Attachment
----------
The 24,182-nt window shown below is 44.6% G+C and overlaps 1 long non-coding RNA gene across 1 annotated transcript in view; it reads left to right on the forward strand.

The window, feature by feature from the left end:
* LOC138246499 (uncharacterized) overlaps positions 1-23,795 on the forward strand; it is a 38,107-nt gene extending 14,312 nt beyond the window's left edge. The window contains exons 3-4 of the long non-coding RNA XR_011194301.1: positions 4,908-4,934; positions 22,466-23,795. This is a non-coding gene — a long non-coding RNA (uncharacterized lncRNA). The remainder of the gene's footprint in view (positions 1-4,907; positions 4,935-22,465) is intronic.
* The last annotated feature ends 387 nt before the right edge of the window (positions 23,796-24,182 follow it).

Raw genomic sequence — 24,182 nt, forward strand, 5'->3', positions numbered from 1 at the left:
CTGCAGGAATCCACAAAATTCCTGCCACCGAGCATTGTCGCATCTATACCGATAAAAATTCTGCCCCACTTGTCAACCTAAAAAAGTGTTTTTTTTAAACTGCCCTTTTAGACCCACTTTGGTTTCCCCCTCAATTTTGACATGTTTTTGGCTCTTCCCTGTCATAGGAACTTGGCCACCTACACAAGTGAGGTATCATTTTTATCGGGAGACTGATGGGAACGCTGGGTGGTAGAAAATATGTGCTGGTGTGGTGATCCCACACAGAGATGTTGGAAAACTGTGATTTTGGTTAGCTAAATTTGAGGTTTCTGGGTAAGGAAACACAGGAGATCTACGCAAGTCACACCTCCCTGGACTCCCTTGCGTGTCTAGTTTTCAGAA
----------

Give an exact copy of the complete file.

The 24,182-nt window shown below is 44.6% G+C and overlaps 1 long non-coding RNA gene across 1 annotated transcript in view; it reads left to right on the forward strand.

The window, feature by feature from the left end:
* LOC138246499 (uncharacterized) overlaps positions 1-23,795 on the forward strand; it is a 38,107-nt gene extending 14,312 nt beyond the window's left edge. The window contains exons 3-4 of the long non-coding RNA XR_011194301.1: positions 4,908-4,934; positions 22,466-23,795. This is a non-coding gene — a long non-coding RNA (uncharacterized lncRNA). The remainder of the gene's footprint in view (positions 1-4,907; positions 4,935-22,465) is intronic.
* The last annotated feature ends 387 nt before the right edge of the window (positions 23,796-24,182 follow it).

Raw genomic sequence — 24,182 nt, forward strand, 5'->3', positions numbered from 1 at the left:
CTGCAGGAATCCACAAAATTCCTGCCACCGAGCATTGTCGCATCTATACCGATAAAAATTCTGCCCCACTTGTCAACCTAAAAAAGTGTTTTTTTTAAACTGCCCTTTTAGACCCACTTTGGTTTCCCCCTCAATTTTGACATGTTTTTGGCTCTTCCCTGTCATAGGAACTTGGCCACCTACACAAGTGAGGTATCATTTTTATCGGGAGACTGATGGGAACGCTGGGTGGTAGAAAATATGTGCTGGTGTGGTGATCCCACACAGAGATGTTGGAAAACTGTGATTTTGGTTAGCTAAATTTGAGGTTTCTGGGTAAGGAAACACAGGAGATCTACGCAAGTCACACCTCCCTGGACTCCCTTGCGTGTCTAGTTTTCAGAA